Tracy presented a small number of clips, demonstrating how the animation developed and progressed along the way, with new ideas being brought in all the time. One additional feature, which was demonstrated, was the use of animated typography designed by motion graphic designer and animator, Fraser Davidson. This added a very clever, new dimension to the animation and I’d imagine it gave DC a nice break from his slogging on this too.
Storm is completely funded by donations (if you’re feeling generous, you can donate here), it also runs on the complete goodwill of all those involved. It premiered at this year’s TAM London on Saturday October 16th- from which the team will gain some revenue – and, from here, it will be shown at various festivals including “Animated Encounters” at the 16th International Film festival in Bristol, this November, TAM Australia, YouTube and will eventually be available in HD on iTunes, for anyone wants to buy it.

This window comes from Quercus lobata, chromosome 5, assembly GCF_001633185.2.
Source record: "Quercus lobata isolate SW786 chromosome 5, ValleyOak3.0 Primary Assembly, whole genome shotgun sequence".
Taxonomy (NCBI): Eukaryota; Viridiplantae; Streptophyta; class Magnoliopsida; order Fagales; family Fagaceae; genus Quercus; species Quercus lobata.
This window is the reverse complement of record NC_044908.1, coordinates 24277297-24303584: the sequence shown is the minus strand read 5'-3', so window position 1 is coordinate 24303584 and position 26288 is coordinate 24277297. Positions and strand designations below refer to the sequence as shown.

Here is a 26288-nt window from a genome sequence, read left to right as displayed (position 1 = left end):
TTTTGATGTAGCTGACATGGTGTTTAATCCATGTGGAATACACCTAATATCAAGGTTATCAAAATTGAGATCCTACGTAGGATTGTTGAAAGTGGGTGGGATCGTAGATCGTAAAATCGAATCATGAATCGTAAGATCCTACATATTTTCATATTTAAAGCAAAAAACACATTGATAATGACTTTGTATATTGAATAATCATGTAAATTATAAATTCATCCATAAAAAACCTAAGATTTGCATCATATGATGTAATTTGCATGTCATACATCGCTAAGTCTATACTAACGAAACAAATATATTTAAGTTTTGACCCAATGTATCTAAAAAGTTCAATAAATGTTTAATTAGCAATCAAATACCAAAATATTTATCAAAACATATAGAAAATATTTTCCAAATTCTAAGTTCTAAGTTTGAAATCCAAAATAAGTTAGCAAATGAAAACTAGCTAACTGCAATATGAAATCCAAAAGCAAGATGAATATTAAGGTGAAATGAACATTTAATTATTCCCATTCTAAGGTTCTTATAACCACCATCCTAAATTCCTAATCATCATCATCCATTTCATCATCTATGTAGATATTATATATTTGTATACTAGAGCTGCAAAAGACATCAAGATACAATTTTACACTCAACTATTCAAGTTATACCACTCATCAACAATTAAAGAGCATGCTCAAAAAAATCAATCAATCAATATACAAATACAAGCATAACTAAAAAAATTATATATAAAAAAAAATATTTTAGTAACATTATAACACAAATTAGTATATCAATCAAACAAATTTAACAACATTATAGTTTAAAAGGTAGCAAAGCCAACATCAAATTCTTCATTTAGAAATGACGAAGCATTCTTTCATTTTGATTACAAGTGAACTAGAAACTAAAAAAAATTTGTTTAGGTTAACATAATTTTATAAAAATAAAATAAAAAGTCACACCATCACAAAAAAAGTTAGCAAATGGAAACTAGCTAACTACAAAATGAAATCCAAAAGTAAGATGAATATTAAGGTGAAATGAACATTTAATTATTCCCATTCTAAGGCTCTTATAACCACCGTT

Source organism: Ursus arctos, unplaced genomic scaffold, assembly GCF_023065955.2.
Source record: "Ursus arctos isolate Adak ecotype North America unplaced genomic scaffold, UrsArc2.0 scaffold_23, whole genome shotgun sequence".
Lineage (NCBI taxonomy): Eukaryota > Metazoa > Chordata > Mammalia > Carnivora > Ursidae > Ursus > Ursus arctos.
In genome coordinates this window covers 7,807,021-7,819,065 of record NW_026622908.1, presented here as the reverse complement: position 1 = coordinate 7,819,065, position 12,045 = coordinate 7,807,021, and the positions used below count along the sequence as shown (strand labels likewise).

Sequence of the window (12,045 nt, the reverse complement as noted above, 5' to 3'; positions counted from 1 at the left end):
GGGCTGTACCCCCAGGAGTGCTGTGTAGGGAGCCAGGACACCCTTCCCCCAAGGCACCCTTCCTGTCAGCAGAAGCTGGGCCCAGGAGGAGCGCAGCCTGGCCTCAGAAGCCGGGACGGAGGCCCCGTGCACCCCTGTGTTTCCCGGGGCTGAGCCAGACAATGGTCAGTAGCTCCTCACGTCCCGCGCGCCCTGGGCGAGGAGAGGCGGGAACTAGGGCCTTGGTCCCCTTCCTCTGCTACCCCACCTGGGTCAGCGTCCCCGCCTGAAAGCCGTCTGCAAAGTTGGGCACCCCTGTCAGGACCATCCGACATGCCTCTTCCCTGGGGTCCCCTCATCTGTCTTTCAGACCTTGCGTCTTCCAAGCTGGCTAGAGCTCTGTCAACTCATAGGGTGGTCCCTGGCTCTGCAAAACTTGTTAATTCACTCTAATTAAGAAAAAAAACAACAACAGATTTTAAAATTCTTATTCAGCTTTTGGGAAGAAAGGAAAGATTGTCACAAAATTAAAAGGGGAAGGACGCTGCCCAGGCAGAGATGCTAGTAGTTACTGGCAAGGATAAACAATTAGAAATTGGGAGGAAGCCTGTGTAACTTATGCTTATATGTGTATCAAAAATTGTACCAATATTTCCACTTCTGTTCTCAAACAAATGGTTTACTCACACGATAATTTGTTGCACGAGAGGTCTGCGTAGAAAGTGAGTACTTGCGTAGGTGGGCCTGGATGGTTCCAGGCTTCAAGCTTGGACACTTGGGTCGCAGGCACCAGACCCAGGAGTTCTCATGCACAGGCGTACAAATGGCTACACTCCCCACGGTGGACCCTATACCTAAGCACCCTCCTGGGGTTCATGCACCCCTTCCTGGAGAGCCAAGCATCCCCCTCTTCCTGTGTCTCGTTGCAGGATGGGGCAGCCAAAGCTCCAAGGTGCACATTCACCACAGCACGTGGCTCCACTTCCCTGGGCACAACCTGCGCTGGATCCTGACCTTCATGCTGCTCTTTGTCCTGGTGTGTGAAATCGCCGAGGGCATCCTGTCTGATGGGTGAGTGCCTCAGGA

The subliminal message in Storm focuses on raising awareness of pseudo-science. People, who watch this and become interested in this message, may want to find out more and soon open a whole Pandora’s box of other alternative therapies and medicines out there. Further avenues could lead to knowledge of the libel case between Simon Singh and the British Chiropractic Association and the importance of libel reform, maybe even sign the online petition (you can sign it from this blog page too, the link is flashing over there in the right hand column!!). People may also become aware of the great works of Ben Goldacre and Simon Perry and follow their blogs about their campaigns against pseudo-science.
Storm is not just a potential “viral“, it is also “vital” for increasing the awareness of real science, proven to work and proven to save lives. A disturbing number of people are unaware of the truths that lie behind readily available alternative therapies and if Storm generates only a small fraction of additional awareness in such areas, this will be an immense achievement.